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Meanwhile, in South Orange

Bob Mulcahy's former deputy Joe Quinlan is out as Seton Hall athletic director. He was reportedly close to being pushed aside nearly a year ago, but Bobby Gonzalez's rapid self-immolation threw a wrench into things. With SHU law dean Patrick Hobbs overseeing the search that settled on Kevin Willard, it was clear that Quinlan would still eventually be out the door, although everything had mostly been kept under wraps while Gonzalez continued to dominated the headlines with his outlandish antics.

Quinlan's tenure was certainly rocky at best. He was ripped for cutting several varsity reports. Rutgers was in a similar situation a few years back, but the specifics were handled especially poorly. He never wanted to hire Bobby Gonzalez in the first place, but his hand was forced by revolting alumni and boosters. Considering that Quinlan actually wanted to hire Tim O'Shea, who probably would have destroyed Pirate basketball. At least Gonzo left behind enough  talented upperclassmen for Willard to field a bubble team this year.

Alum Jerry Carino does not paint an especially optimistic picture of the Seton Hall athletic department's future prospect. Equally interesting to me is this bit from Brendan Prunty.

While Quinlan was plucked from the Bob Mulcahy tree at Rutgers, he was viewed by most as a rule book guy, forgoing the "work the room" mentality that schools need. The person said Rutgers’ Tim Pernetti’s approach is the mold they would like to emulate.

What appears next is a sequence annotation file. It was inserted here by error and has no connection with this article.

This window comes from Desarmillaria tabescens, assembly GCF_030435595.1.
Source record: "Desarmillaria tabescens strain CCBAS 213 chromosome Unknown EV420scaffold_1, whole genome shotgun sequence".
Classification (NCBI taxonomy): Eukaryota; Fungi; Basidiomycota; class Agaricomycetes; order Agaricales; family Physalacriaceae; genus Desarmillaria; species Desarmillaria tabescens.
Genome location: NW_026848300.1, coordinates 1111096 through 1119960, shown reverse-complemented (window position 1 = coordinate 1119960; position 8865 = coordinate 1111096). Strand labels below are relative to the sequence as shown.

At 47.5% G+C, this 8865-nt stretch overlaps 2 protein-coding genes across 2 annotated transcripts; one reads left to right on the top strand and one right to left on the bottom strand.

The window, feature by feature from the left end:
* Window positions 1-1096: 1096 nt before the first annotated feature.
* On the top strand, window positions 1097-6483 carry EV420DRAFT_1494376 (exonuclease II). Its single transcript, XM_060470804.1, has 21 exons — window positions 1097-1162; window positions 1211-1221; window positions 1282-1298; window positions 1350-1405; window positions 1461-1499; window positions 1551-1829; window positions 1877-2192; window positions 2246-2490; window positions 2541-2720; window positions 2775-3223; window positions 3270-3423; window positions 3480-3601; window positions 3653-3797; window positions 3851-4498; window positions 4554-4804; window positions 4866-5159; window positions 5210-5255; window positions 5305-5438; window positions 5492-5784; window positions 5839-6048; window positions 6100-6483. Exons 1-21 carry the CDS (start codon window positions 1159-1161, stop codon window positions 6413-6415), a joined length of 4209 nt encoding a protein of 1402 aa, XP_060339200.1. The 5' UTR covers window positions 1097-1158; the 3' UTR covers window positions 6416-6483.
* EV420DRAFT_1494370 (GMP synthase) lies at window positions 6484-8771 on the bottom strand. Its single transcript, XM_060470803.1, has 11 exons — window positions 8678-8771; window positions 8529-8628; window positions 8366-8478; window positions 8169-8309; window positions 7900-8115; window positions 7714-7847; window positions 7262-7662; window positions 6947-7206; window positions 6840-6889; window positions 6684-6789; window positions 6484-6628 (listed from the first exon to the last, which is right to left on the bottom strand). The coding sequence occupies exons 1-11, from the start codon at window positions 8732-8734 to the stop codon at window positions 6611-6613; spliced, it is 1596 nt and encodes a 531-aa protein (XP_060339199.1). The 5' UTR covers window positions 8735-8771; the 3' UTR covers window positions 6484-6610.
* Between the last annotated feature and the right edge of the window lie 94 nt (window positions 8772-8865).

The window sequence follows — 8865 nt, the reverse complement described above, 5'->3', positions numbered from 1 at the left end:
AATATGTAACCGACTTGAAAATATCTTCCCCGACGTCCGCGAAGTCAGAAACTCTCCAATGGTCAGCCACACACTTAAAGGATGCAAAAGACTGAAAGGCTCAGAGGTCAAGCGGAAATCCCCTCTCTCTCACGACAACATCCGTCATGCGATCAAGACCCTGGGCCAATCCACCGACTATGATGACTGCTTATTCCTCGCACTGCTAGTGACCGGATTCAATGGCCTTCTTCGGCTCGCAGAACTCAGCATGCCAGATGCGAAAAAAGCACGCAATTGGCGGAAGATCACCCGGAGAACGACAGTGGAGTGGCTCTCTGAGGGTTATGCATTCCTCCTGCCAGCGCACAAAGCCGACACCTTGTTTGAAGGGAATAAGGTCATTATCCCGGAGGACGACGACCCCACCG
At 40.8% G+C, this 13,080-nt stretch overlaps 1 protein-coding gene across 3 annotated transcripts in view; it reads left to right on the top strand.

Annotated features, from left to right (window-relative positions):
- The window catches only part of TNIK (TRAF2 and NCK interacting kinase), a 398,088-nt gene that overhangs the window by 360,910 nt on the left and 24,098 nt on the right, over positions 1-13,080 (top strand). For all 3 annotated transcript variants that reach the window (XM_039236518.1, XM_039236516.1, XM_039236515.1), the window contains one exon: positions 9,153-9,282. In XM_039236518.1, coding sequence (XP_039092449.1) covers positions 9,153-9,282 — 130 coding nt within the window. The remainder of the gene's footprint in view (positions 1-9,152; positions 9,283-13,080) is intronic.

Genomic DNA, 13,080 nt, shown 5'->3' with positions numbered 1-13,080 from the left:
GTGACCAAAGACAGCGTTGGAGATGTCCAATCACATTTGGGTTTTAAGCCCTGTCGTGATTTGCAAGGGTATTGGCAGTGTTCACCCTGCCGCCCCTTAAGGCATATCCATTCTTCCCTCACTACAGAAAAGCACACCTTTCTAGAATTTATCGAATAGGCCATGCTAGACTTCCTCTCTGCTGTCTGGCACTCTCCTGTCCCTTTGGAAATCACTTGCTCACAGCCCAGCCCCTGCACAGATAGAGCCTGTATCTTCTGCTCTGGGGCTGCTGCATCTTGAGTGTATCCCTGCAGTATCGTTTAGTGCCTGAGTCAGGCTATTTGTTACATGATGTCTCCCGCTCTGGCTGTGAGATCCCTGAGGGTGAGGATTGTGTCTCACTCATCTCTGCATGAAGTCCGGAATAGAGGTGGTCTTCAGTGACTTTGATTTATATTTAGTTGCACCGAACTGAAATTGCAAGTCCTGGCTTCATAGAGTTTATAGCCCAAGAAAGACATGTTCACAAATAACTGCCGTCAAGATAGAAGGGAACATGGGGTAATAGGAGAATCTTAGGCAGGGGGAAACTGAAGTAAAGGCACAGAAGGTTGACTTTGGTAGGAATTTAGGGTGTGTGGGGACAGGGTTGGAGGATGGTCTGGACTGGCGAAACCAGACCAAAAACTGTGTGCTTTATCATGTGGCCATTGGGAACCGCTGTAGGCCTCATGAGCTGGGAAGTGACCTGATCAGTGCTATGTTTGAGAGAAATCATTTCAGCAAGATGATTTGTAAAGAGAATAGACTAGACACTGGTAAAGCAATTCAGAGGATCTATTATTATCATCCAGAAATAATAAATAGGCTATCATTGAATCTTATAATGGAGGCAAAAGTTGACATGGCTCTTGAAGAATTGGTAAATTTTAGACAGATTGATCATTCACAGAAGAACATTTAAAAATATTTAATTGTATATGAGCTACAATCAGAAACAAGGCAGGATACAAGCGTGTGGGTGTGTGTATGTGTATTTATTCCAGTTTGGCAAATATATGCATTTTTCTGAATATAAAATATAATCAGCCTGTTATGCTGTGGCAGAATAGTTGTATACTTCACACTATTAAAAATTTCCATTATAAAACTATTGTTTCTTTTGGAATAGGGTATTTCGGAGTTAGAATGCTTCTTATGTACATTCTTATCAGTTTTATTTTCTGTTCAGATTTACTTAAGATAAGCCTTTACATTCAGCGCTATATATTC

Speaking as a Rutgers fan, is it really the best thing for Seton Hall to be always reacting to the latest hullabaloo in Piscataway?

What's interesting though is to see how fast the perception of Tim Pernetti and Rutgers athletics have changed over the past year and a half. Tim was getting slammed from day one by editorial boards as a puppet for Greg Schiano. Even the Rutgers faithful were skeptical of a hire without experience in athletics administration. Now decision makers at RU's chief basketball rival are touting Pernetti as a model, which is the direct consequence of his success at fundraising and overhauling the athletic department's image since taking over.

Seton Hall needs to be careful here, because Tim Pernetti brought many unique factors to the table, which are not easily replicated. There were some similarities with Michigan's hire of Dave Brandon, but Pernetti's media background is unprecedented, and Michigan athletics face little in the way of resource constraints. Tim isn't just the extrovert to end all extroverts, but he's also a dedicated Rutgers alumnus and football letter-winner.

Rutgers arguably hasn't even come close to tapping the breadth of his media and business experience as a high level executive at CSTV/CBS College Sports. The thinking here goes, he'll keep leveraging contacts from the fabled ROLODEX OF DOOM. The plan would be to slowly-but-steadily chip away at the glass ceiling of college athletics, until one day there's a big enough hole that Rutgers can sneak in when nobody's looking too closely.

Seton Hall might make a good hire and replicate one of two of his virtues, but they're unlikely to match or best Rutgers. Not with their resource constraints. Not when it took Rutgers athletics decades to start getting its house in order. Frankly, Seton Hall's survival up to this point is a minor miracle, mostly owing to a string of incomprehensible mistakes on our end. A fair bit is also attributable to the Big East's singular dedication to propping up non-asset programs at the expense of the conference's broader continued viability. If something ever were to happen on that front...